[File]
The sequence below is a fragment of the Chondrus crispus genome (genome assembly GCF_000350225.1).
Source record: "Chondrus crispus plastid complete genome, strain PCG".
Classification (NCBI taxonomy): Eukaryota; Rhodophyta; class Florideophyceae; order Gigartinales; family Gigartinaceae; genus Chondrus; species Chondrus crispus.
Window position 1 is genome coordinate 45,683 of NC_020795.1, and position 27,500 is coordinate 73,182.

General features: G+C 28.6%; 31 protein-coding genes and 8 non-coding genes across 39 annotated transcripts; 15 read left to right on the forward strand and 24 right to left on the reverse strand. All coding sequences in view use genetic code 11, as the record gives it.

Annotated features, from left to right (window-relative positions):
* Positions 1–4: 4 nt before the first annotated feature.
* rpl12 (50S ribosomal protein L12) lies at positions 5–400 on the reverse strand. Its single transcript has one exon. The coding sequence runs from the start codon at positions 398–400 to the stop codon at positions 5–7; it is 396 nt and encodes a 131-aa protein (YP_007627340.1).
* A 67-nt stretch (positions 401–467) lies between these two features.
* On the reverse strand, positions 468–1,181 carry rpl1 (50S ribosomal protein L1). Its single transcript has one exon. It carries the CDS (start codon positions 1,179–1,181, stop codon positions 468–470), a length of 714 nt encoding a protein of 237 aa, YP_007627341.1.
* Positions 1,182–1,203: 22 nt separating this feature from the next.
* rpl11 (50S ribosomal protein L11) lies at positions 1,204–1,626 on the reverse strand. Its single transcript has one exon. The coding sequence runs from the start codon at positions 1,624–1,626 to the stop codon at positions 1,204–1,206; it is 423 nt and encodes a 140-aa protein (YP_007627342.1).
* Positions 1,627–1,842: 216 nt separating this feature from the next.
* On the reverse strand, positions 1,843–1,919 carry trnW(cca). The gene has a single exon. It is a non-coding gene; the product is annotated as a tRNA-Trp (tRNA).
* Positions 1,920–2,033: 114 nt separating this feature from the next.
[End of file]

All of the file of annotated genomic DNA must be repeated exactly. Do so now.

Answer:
The sequence below is a fragment of the Chondrus crispus genome (genome assembly GCF_000350225.1).
Source record: "Chondrus crispus plastid complete genome, strain PCG".
Classification (NCBI taxonomy): Eukaryota; Rhodophyta; class Florideophyceae; order Gigartinales; family Gigartinaceae; genus Chondrus; species Chondrus crispus.
Window position 1 is genome coordinate 45,683 of NC_020795.1, and position 27,500 is coordinate 73,182.

General features: G+C 28.6%; 31 protein-coding genes and 8 non-coding genes across 39 annotated transcripts; 15 read left to right on the forward strand and 24 right to left on the reverse strand. All coding sequences in view use genetic code 11, as the record gives it.

Annotated features, from left to right (window-relative positions):
* Positions 1–4: 4 nt before the first annotated feature.
* rpl12 (50S ribosomal protein L12) lies at positions 5–400 on the reverse strand. Its single transcript has one exon. The coding sequence runs from the start codon at positions 398–400 to the stop codon at positions 5–7; it is 396 nt and encodes a 131-aa protein (YP_007627340.1).
* A 67-nt stretch (positions 401–467) lies between these two features.
* On the reverse strand, positions 468–1,181 carry rpl1 (50S ribosomal protein L1). Its single transcript has one exon. It carries the CDS (start codon positions 1,179–1,181, stop codon positions 468–470), a length of 714 nt encoding a protein of 237 aa, YP_007627341.1.
* Positions 1,182–1,203: 22 nt separating this feature from the next.
* rpl11 (50S ribosomal protein L11) lies at positions 1,204–1,626 on the reverse strand. Its single transcript has one exon. The coding sequence runs from the start codon at positions 1,624–1,626 to the stop codon at positions 1,204–1,206; it is 423 nt and encodes a 140-aa protein (YP_007627342.1).
* Positions 1,627–1,842: 216 nt separating this feature from the next.
* On the reverse strand, positions 1,843–1,919 carry trnW(cca). The gene has a single exon. It is a non-coding gene; the product is annotated as a tRNA-Trp (tRNA).
* Positions 1,920–2,033: 114 nt separating this feature from the next.